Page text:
Becoming other than we were: moments of transformation in dialogic communication

John Shotter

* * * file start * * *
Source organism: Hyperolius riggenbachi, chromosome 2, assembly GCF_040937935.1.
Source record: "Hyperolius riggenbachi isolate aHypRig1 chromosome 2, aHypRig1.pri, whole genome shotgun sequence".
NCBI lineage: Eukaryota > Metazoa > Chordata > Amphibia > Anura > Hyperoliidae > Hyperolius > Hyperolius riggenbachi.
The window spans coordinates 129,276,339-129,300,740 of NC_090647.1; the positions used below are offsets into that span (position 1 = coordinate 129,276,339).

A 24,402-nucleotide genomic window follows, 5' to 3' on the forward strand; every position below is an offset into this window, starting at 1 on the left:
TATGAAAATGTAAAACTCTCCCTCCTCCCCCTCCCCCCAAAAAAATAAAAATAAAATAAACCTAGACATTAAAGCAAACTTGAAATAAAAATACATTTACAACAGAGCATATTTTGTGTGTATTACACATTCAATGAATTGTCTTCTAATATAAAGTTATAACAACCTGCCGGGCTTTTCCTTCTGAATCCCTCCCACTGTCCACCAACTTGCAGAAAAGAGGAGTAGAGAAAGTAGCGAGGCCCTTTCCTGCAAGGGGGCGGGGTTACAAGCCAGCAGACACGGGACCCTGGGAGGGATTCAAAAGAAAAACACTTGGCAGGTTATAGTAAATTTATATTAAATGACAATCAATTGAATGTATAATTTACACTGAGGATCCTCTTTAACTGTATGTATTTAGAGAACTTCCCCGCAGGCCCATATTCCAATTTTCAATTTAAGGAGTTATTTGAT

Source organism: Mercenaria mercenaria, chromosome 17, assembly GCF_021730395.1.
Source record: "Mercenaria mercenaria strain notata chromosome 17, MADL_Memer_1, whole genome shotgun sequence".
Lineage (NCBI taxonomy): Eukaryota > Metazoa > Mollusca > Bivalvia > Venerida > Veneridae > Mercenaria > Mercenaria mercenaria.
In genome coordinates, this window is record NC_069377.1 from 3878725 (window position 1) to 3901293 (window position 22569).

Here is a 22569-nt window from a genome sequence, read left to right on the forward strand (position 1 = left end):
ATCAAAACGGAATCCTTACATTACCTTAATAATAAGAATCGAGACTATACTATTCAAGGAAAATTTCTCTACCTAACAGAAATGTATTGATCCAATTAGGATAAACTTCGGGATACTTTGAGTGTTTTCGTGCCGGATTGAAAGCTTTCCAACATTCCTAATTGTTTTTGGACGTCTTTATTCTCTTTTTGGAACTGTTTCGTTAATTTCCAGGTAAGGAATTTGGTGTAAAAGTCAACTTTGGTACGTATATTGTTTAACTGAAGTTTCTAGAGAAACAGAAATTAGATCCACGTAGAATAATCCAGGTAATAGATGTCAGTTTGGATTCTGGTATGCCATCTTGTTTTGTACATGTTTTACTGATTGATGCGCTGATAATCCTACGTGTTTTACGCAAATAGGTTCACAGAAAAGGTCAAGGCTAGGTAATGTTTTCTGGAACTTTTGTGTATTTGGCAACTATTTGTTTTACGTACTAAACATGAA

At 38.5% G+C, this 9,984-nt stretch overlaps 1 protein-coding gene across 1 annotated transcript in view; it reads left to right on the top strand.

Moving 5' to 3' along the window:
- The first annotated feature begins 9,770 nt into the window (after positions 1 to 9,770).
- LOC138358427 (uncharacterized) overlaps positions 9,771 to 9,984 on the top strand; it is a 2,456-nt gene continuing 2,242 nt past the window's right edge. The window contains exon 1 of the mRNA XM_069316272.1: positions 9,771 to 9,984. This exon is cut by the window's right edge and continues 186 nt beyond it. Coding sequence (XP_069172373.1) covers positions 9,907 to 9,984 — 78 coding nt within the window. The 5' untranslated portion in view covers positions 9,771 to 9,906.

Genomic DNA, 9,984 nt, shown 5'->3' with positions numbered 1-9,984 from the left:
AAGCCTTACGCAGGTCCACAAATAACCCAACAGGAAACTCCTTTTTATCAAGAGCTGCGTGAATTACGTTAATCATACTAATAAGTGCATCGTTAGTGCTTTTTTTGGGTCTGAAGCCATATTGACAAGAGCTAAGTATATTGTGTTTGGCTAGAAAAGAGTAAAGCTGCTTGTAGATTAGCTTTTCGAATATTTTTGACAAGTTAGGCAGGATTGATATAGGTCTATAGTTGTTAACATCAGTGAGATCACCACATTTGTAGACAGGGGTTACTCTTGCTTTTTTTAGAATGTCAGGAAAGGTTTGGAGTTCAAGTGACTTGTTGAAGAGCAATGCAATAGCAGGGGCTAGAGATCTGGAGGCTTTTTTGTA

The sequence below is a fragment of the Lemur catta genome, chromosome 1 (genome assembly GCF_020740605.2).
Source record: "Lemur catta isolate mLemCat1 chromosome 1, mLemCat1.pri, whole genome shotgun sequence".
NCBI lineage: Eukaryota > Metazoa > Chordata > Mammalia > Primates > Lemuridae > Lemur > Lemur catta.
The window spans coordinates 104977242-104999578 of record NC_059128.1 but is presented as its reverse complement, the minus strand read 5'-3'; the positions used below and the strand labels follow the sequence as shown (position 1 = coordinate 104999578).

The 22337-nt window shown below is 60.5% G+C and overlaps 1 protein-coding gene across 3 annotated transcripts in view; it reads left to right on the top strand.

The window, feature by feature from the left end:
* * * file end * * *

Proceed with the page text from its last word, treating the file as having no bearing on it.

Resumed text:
This paper explores the move away from the idea of speech communication as a process of information transmission, and explores instead the role of the spontaneous, living, expressive-responsiveness of our bodies. This opens up both «the active role of the other in the process of speech communication» (Bakhtin, 1986, p. 70), and the role of what we might call the «determining surroundings» of our utterance. For, on the one hand, the (often invisible) surroundings of our utterances can not only influence, i.e., give shape to, the intonational contours of our utterances, but also their whole style, our word choices, the metaphors we use, and so on. Thus, bringing our words back from their «free-floating» use – whether it be in committee or seminar rooms, in psychotherapy, in strategic planning in businesses, on the internet, or in just general conversations in sitting rooms – to their use within a shared set of «determining surroundings» is crucial if we are to understand how the «specific variability» in a speaker’s expressions are expressive both of his or her unique «inner world», and of the unique «point» he or she wants to express, to make, in relation to their world. For it is only when our words are at home in the determining surroundings of their everyday use, that we can express our true identities as the unique individuals that we are or can be – any requirement that we express ourselves only within an established code is a limitation on who we are or can be. And it is our living openness to the specific variability in the expressions of others that can allow their «otherness» to enter us and make us other than we already are.

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